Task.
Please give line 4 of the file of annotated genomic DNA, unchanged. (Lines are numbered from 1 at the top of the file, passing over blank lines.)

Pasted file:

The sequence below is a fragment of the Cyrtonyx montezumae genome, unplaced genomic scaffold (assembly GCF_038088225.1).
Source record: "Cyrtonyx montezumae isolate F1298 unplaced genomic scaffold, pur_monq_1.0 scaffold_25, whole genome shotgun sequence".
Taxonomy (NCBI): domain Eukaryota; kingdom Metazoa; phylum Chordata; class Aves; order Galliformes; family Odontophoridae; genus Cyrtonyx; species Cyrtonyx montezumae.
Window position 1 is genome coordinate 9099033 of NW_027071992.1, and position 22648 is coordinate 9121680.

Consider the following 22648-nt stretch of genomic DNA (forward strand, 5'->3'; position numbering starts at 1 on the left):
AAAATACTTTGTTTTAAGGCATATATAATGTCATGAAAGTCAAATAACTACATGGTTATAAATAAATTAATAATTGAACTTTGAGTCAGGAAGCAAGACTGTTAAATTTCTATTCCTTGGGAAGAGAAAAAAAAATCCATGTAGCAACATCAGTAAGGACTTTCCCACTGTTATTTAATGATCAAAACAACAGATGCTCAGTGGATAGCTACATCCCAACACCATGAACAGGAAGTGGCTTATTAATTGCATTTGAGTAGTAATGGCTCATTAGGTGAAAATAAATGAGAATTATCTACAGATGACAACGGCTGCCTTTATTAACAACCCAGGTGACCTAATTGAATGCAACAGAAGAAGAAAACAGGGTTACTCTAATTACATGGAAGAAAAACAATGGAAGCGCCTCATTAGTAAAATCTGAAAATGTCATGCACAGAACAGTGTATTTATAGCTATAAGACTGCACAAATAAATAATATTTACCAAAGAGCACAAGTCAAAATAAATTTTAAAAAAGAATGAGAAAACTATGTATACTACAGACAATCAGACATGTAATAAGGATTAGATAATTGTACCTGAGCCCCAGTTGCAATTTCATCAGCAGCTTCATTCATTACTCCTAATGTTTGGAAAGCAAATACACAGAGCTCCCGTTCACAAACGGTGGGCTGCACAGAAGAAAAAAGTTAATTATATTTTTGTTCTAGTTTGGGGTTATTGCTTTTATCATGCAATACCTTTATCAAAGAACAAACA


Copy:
Window position 1 is genome coordinate 9099033 of NW_027071992.1, and position 22648 is coordinate 9121680.